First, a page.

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Queen Mary Psychiatrist named new Editor of British Journal of Psychiatry

A Queen Mary University of London academic and leading researcher in socio-cultural influences, health inequalities and public mental health has been appointed Editor of the British Journal of Psychiatry (BJP) – one of the world’s most respected medical journals.

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Professor Kamaldeep Bhui is Professor of Cultural Psychiatry and Epidemiology at the Wolfson Institute of Preventive Medicine, part of Queen Mary’s medical school, and an Honorary Consultant with East London NHS Foundation Trust.

His research at Queen Mary includes studies on unexplained medical complaints, chronic fatigue, dementia in South Asian populations, mental health act detentions and ethnic inequalities of pathways to care, racism, discrimination, friendships and support, poor housing, violence and public mental health. His focus is on how the best quality care, safety and access to treatment can be achieved in services, and how to encourage resilience and wellbeing in the population.

Professor Bhui’s clinical work includes socially excluded groups, such as the homeless or asylum seekers, in some of the most deprived areas in the UK. His current post involves assessment and treatment of people with complex personality disorders alongside other psychiatric and social problems.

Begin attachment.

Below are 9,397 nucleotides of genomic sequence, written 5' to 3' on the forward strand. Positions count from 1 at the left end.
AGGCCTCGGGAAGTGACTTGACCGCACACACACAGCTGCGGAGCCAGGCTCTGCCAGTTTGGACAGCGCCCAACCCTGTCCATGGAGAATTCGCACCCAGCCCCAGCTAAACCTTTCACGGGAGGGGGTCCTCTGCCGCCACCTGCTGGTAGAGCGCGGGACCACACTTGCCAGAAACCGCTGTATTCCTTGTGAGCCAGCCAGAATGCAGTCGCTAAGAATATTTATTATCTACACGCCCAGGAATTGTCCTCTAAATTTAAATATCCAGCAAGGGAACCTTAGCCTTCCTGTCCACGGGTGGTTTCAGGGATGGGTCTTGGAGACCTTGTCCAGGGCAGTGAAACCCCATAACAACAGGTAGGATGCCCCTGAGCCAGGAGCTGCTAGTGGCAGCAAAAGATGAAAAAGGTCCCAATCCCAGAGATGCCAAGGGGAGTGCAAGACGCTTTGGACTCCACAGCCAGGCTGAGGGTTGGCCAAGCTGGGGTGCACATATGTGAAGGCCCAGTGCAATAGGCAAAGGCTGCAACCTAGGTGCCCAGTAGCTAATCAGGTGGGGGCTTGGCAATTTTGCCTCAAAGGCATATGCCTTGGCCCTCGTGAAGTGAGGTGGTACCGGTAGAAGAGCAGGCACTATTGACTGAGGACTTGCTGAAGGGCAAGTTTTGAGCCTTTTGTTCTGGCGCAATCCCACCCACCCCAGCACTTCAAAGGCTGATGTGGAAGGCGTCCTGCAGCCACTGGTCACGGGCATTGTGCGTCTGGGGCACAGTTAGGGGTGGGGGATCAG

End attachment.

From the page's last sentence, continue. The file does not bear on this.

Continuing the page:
Professor Peter Tyrer of Imperial College London has stepped down from his position as Editor, following 10 years of service.

“I'm delighted and privileged to be editor of BJP,” says Professor Bhui. “It is one of the leading scientific journals for publishing research on psychiatric disorders, psychiatric illness, mental health and wellbeing. The journal publishes cutting edge research on innovative and new treatments and mental health care organisation in general.”

Professor Bhui acknowledges that while treating patients has advanced significantly in the last 100 years, “there is still a long way to go”.

He explains: “I feel a great responsibility to search out the best science that offers the most hope and positive recovery outcomes. At the same time the field of care for mental illness is rapidly changing with more being done in primary care and the community, and the influence of policy and global movements to protect dignity and rights are also having an impact.”

Professor Bhui explains that good scientific writing should be imaginative and not dull or repetitive: “Science should not be inaccessible so I hope authors will be encouraged to write more creatively and elegantly."

Under Professor Bhui’s leadership, the BJP will focus on publishing cutting edge papers that promise changes to practice and policy, and new research leading to better treatment outcomes.

He also aims to encourage more research spanning the genetic, biological, psychological and social spheres, whilst paying attention to the humanities and arts.

“I think the journal offers evidence for local government, policy makers, and international movements to improve outcomes and reduce inequalities. I would hope to make the journal more readable to all these audiences,” he says.

In addition to his role overseeing the BJP, Professor Bhui will also chair the board overseeing the publication of Advances in Psychiatric Treatment, The Psychiatrist, International Psychiatry, several books, websites, and professional development courses for those in the field of psychiatry.

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